It can be envisioned that one method of administering the inhibitors or activators uses expression vectors which express these proteins, peptide, or polynucleotides. The expression vectors may be targeted to the tissue or cell which is infected or which is near the infected cells. The vectors may be any vectors known to one of skill in the art including but not limited to: viral vectors, plasmid vectors, and naked DNA. Expression from these vectors may be constitutive or may be under the control of a specific promoter, such as a eukaryotic promoter, or an inducible promoter.
  • [0049]
    One advantage of using vectors for those patients who experience chronic otitis or sinusitis is that the presence of a vector may provide for longer lasting effectiveness.
  • Method of Administration and Dosage
  • [0050]
    It is envisioned that the inhibitor and/or activator mixture can be administered to any type of infections which produce mucous systemically or locally. The method used may depend on the type of infection being treated. For the treatment of otitis media COME and COPD, the inhibitor and/or activator mixture may be administered locally to the ear or the sinuses or inhaled. The administration to the ear may be in a variety of ways, including, but not limited to: from the outer ear to the middle ear using a grommet, e.g. to a patient whose ear drum is pierced. Alternatively, if the infection is otitis externa, the administration may be using ear drops. If the infection is of the middle ear, the ear drops may contain a substance which allows permeabilization of the antimicrobial molecules across the ear drum. Alternatively, the inhibitor and/or activator mixture may be administered by inhalation into the lungs. In a further embodiment, the drug may be administered orally or intranasally where the mixture will act to inhibit production of mucus. Alternatively, the mixture may be administered orally, intravenously, intramuscularly, into the tear ducts, or by inhalation.
  • [0051]
    Substances which may be used to permeabilize the ear drum and allow entry of the antimicrobial molecules may include any substance which increases the permeability of membranes, such as those which are used to permeabilize skin in dermatology. Examples of such substances include, but are not limited to dimethylsulfoxide (DMSO), dimethylacetamide, methyldecyl sulfoxide, cotton seed oil, caster oil derivatives, fatty acid esters, glycerol, vesicles, liposomes, silicone vesicles (see Hill, et al. U.S. Pat. No. 5,364,633, issued Mar. 14, 1994, herein incorporated by reference), anionic surfactants, and preparations such as those in Miyazawa, et al. U.S. Pat. No. 5,500,416, issued Sep. 10, 1993 (herein incorporated by reference),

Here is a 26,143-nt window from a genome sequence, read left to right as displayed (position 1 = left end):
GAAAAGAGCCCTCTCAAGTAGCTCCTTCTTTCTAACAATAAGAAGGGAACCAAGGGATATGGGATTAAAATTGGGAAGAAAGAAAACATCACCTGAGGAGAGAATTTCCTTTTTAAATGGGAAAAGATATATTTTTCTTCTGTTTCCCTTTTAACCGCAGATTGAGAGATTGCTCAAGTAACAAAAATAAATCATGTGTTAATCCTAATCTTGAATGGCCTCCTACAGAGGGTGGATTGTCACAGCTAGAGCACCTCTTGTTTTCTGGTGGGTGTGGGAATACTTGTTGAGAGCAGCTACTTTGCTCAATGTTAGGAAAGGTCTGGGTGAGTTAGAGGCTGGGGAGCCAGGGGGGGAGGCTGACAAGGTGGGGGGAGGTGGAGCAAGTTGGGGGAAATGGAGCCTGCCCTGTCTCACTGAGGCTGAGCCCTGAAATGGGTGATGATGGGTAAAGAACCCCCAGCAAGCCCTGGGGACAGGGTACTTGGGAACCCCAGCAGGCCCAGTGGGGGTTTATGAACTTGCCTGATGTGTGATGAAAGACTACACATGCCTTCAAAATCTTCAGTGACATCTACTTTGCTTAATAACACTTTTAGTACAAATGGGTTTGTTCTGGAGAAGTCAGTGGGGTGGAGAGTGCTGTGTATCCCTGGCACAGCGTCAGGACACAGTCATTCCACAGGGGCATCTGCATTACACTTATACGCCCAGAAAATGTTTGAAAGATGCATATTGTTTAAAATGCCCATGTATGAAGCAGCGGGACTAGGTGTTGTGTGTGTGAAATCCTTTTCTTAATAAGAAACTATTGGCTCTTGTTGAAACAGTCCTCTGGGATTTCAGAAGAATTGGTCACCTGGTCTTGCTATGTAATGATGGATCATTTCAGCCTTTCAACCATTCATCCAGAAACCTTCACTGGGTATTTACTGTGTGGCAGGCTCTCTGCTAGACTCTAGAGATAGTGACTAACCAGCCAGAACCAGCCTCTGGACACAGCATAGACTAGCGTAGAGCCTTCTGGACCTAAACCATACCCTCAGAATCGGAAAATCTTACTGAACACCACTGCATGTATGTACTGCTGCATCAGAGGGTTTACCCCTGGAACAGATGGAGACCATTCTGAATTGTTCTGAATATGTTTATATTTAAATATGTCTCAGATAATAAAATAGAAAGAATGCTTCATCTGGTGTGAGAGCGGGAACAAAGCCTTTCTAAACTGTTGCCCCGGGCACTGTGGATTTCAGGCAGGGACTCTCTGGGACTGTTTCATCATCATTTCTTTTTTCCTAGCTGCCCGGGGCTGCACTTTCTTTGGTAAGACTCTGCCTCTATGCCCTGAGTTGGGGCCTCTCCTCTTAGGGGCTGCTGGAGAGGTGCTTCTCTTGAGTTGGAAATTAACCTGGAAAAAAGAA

• [0052]
    A composition is said to be “pharmacologically acceptable” if its administration can be tolerated by the recipient patient. Such an agent is said to be administered in a “therapeutically effective amount” if the amount administered is physiologically significant. Alternatively, the amount may be analyzed by the effect. For example if the chosen amount produces a reduction in the number of microbes.
  • [0053]
    The dosage of the protein components of the antimicrobial mixture to be administered may vary with the method of administration and the severity of the condition to be treated. In general, however, a dosage of from about 0.1 to 100 mg/kg/dose, and more preferably 0.5 to 50 mg/kg/dose of the drag administered 1 to 8 times a day by the intranasal route, or from 1 to 10 drops of a solution or suspension administered from 1 to 10 and preferably 1 to 6 times a day, to each ear. In a further embodiment, from about 0.01 mg/ml to about 100 mg/ml, including, but not limited to 0.1 mg/ml, 1 mg/ml, 2, mg/ml, 3 mg/ml, 4 mg/ml, 5 mg/ml, 6 mg/ml, 7 mg/ml, 8 mg/ml, 9 mg/ml, 10 mg/ml, 15 mg/ml, 20 mg/ml, 30 mg/ml, 40 mg/ml, 50 mg/ml, 60 mg/ml, 70 mg/ml, 80 mg/ml, and 90 mg/ml is administered to the ear, sinuses, or upper respiratory tract at least one time per day. Local administration is preferable because it reduces that chances of unwanted side-effects. However, for systemic administration, a dose of from about 0.01 mg/ml to about 1 g/ml may be administered at least one time per day for at least and including one day, and including but not limited to: 0.1 mg/ml, 0.5 mg/ml, 1.0 mg/ml, 2 mg/ml, 5 mg/ml, 10 mg/ml, 20 mg/ml, 30 mg/ml, 50 mg/ml, 75 mg/ml, 100 mg/ml, 200 mg/ml, 300 mg/ml, 500 mg/ml, 750 mg/ml, 800 mg/ml, 850 mg/ml, 900 mg/ml and 950 mg/ml.
  • [0054]
    The composition for administration may additionally include additives, excipients, thickeners, and other substances which allow for more effective administration. Examples include oils, emolients, or other substances which increase the effectiveness and comfort of ear drops, nasal sprays, and inhalable compositions. This may also include substances which enhance the smell or taste.
  • [0055]
    Additional pharmaceutical methods may be employed to control the duration. Controlled release preparations may be achieved through the use of polymers to complex or adsorb the composition. Alternatively, it is possible to entrap the composition into microcapsules, vesicles, or comparable molecules.
  • [0056]
    Selected embodiments of the method and compositions are illustrated in the Examples below:
  • EXAMPLES
  • [0057]